There has always been a symbiosis between Norma and Norman in Bates Motel – while living together and sharing mutual secrets, they’ve established a bond that’s difficult to sever even during the most turbulent times. Except, of course, when Norma’s sons ask her to speak with the brother that raped her when they were younger. Norman and Dylan are only looking to put the past behind, of course, but to Norma this request feels like a slap in the face, especially coming from Norman. They’ve turned on her, she thinks, and that’s reason enough for her to pack her things and leave in a flurry.
Even though it’s only for a night, it causes a frenzy of emotions from both Norma and Norman, and “Norma Louise” follows both sides of the story as they go through similar breakdowns. While Bates Motel has shown how much the two need each other (Norman more than Norma), nothing shows that relationship more than when they’re not together to comfort each other. In short, they both fall apart, and it’s paced in such a skillful way – alternating between the two, allowing the similarities to shine through – that it almost makes one forget the other crazy stuff that happens.
Norma goes on a shopping binge in Portland at first, taking time to buy some hip, youngish clothes at a boutique and then trading in her car on a whim – the dealer helpfully points out that it’s got “some damage” – to buy a sleek Ford Mustang GT. It’s all a way for Norma to disguise herself, to be someone else for just a short while; at a local bar, she meets a guy, pretends she’s Norma Louise Calhoun who just ran out on a wedding, and jokes about killing a previous husband. It’s all for naught, though, because she can’t run away from who she is or what she’s experienced. It’s only made more apparent after the guy she picks up at the bar tries to force himself on her, another moment in her life where men have taken advantage of her.
It eventually leads her to seek solace in James, therapist/love interest and all-around good guy. He’s also, probably, not ready for the bombshell that Norma drops on him – admitting that Norman killed her husband, she drunkenly babbles on, has another breakdown and attempts to run out, and finally ends up sleeping with him. James’ involvement in her life has now gone from a small speck of romance to a full-blown relationship, not because they’ve now had sex but because James knows about Norman in a way few people do. With his psychological background, he’s most likely going to be an important factor if he’s given the option to “diagnose” Norman.
At the same time, Dylan’s forced to take care of a rapidly deteriorating Norman. Dylan is the most normal person in the Bates family, and that’s shown quite nicely in “Norma Louise”: despite being the product of incest, despite lacking a father and a proper mother figure most of his life, he can take care of Norman in his blackout state, even accepting the oddness of it because he has to.
Norman runs the gamut of emotions – anger first, then a state of hallucinations, and finally a blackout period where he sits in his own silent world. Emma even comes over to help out, but there’s nothing to be done but let Norman run through this stage. However, Bates Motel capitalizes on last week’s dress-stealing moment; waking up in the middle of the night, Dylan finds Norman rummaging around the cabinets in Norma’s nightgown, making eggs for breakfast in a total disassociative state. It’s a great moment, played up in a comical way that also feels downright creepy. Season three has been pushing Norman closer to the Norman Bates of the Psycho films, and that’s omnipresent in “Norma Louise”. That title works on both levels, too. It’s an episode about Norma, especially with a couple of flashbacks, but it’s also about Norman-as-Norma.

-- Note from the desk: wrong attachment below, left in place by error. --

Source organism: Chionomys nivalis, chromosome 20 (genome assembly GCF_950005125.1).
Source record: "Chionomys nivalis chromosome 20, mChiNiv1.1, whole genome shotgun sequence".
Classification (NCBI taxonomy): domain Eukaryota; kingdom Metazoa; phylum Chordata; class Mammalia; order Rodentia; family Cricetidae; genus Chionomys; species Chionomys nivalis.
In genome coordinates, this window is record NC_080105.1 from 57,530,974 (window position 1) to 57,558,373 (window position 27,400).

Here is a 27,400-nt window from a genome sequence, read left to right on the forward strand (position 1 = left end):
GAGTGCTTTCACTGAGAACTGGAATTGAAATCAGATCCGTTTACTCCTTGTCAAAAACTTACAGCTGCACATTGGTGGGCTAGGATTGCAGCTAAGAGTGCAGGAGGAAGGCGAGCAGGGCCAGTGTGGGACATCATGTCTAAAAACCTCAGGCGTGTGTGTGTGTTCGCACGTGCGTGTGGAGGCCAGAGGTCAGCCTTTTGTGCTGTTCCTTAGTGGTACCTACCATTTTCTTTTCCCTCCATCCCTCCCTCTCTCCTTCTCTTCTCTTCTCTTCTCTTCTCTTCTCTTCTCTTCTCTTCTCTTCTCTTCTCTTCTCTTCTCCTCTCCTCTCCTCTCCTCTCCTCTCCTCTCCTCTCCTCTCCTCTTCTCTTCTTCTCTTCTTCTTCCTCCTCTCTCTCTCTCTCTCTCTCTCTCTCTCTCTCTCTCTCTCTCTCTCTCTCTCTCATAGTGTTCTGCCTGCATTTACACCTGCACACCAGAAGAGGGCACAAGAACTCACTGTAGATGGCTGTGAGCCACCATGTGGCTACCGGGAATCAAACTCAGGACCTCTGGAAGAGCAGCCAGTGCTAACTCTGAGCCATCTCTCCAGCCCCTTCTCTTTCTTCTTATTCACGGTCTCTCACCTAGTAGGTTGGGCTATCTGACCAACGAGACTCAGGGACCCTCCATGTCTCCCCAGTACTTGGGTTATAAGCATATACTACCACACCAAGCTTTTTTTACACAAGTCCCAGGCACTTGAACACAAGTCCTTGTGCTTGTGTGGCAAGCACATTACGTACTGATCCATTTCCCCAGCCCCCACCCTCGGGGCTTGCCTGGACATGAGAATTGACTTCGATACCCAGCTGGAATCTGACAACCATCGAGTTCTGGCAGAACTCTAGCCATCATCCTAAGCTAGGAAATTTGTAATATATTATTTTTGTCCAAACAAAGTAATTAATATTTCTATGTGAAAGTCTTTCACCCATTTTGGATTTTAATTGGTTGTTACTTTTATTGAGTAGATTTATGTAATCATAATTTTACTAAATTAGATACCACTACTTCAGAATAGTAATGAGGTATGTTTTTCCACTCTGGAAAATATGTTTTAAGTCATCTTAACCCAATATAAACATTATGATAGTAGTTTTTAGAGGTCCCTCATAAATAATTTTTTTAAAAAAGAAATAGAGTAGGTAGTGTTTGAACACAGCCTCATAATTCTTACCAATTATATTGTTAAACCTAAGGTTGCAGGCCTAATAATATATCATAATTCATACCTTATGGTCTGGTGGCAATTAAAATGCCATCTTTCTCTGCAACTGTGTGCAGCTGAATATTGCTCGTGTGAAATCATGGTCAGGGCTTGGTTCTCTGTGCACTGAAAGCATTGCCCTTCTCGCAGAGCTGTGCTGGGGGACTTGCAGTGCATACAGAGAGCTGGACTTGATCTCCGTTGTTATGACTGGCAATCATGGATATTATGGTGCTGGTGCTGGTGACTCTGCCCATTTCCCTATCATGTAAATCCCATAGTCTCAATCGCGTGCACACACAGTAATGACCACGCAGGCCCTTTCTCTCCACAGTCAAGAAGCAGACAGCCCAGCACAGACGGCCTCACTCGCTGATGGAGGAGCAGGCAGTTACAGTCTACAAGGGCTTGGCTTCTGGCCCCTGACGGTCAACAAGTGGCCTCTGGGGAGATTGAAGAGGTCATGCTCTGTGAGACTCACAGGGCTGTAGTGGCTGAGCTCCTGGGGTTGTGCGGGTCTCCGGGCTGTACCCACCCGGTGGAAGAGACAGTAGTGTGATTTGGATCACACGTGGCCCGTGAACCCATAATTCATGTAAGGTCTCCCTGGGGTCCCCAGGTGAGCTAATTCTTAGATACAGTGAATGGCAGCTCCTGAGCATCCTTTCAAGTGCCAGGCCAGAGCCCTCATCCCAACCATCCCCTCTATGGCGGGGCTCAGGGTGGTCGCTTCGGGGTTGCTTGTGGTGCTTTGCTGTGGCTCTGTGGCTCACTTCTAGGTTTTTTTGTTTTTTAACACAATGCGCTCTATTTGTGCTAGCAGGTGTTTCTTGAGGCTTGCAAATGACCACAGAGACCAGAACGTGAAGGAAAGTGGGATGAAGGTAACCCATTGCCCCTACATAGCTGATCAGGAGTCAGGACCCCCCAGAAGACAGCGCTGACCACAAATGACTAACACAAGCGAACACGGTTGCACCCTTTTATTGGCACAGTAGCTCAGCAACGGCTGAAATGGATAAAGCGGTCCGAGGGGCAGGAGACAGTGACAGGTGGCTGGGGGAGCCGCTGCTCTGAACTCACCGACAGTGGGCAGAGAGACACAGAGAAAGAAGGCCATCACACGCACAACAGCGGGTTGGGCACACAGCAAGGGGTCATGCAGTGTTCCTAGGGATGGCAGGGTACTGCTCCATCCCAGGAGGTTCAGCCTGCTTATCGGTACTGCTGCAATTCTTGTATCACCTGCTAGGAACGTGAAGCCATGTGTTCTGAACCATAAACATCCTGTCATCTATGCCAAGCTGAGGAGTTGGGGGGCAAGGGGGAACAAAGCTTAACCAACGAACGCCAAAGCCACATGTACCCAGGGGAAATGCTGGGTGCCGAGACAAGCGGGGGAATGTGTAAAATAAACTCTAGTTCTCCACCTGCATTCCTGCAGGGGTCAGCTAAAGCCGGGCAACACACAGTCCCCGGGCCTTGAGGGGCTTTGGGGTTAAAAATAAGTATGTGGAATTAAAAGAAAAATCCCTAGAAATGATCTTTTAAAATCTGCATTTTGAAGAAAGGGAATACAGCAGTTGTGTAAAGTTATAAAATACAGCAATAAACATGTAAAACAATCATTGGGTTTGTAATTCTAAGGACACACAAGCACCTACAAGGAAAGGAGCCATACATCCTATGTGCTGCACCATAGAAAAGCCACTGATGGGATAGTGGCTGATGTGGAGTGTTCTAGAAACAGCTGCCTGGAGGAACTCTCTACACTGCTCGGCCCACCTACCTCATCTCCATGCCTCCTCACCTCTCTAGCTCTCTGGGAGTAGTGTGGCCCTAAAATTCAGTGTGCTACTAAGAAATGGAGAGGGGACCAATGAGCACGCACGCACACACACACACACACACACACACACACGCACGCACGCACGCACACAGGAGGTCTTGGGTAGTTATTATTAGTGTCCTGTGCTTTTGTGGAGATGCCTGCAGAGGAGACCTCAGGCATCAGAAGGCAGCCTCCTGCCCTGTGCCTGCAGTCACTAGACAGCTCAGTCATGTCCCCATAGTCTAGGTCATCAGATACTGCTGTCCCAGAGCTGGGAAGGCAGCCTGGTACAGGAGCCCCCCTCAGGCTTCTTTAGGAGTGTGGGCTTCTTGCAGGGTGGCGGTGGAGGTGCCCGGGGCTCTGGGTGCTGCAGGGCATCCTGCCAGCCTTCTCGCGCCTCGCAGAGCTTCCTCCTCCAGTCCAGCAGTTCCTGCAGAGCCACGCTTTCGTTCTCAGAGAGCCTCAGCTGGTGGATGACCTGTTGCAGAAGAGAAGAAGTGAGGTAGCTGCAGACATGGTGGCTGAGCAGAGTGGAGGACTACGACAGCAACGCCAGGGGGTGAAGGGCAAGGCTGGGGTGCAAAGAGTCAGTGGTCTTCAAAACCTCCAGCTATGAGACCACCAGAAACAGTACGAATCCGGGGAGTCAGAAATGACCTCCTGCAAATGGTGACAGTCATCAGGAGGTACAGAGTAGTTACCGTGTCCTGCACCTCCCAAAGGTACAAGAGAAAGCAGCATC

Away from that family drama is Sheriff Romero, in a tough predicament because of his feud with the Arcanum Club. They’re trying to get him out of office in support of a new sheriff, and a drive-by shooting leaves him in the hospital with a bullet wound to the chest. Marcus Young, that cop they want for sheriff, drops by to threaten Romero, and in a crazy thrilling moment, Romero assaults him and shoots him in the head in the parking garage. While I’m not sure how this all factors into the Bates’ storyline, it’s a kick-ass part of “Norma Louise,” and I can’t wait to see more of Rambo Romero in later episodes.
Caleb is also confronted by his neighbor Chick, offering him an illicit driving job yet again. Since there’s nothing for Caleb to do around Dylan because of Norma, he accepts. Again, Chick and the drug trade don’t have much connection with the other stuff, but it does give Caleb a choice to make at the end of the episode – Norma decides to meet with them, and they have a very affecting emotional reunion.
“Norma Louise” is one of the strongest episodes of Bates Motel thus far, mostly because it’s able to show the relationship between Norma and Norman without them together. At the same time, it continues the plot about the Arcanum Club, and even manages to sneak in some quality time with a Dylan/Emma flirtation. Things are escalating quite fast, and that can only mean one thing – we’re even closer to seeing Norman become our favorite madman.
- Alternates between Norma and Norman’s breakdown to show their symbiosis
- Thrilling scene with Sheriff Romero getting bid’ness done
- Dylan and Emma get a couple of flirty scenes
- Emotional meet-up with Caleb and Norma
- Norman begins to disassociate to become Norma
- Caleb’s storyline with Chick still feels on the fringe
- Arcanum Club is another subplot that still feels disconnected